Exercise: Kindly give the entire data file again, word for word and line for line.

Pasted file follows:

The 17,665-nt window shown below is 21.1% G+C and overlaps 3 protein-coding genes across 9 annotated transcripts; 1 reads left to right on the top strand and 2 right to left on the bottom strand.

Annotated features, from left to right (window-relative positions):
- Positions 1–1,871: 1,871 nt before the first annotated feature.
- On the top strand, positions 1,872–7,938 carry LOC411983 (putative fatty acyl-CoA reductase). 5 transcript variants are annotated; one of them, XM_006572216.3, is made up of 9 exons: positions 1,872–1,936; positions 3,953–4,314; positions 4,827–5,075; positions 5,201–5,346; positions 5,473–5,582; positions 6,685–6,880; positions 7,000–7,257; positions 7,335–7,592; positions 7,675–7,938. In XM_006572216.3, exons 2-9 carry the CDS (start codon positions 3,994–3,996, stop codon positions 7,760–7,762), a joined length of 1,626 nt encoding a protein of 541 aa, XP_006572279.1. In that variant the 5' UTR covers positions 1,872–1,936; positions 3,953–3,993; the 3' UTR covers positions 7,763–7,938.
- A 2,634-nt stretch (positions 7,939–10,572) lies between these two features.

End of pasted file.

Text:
The 17,665-nt window shown below is 21.1% G+C and overlaps 3 protein-coding genes across 9 annotated transcripts; 1 reads left to right on the top strand and 2 right to left on the bottom strand.

Annotated features, from left to right (window-relative positions):
- Positions 1–1,871: 1,871 nt before the first annotated feature.
- On the top strand, positions 1,872–7,938 carry LOC411983 (putative fatty acyl-CoA reductase). 5 transcript variants are annotated; one of them, XM_006572216.3, is made up of 9 exons: positions 1,872–1,936; positions 3,953–4,314; positions 4,827–5,075; positions 5,201–5,346; positions 5,473–5,582; positions 6,685–6,880; positions 7,000–7,257; positions 7,335–7,592; positions 7,675–7,938. In XM_006572216.3, exons 2-9 carry the CDS (start codon positions 3,994–3,996, stop codon positions 7,760–7,762), a joined length of 1,626 nt encoding a protein of 541 aa, XP_006572279.1. In that variant the 5' UTR covers positions 1,872–1,936; positions 3,953–3,993; the 3' UTR covers positions 7,763–7,938.
- A 2,634-nt stretch (positions 7,939–10,572) lies between these two features.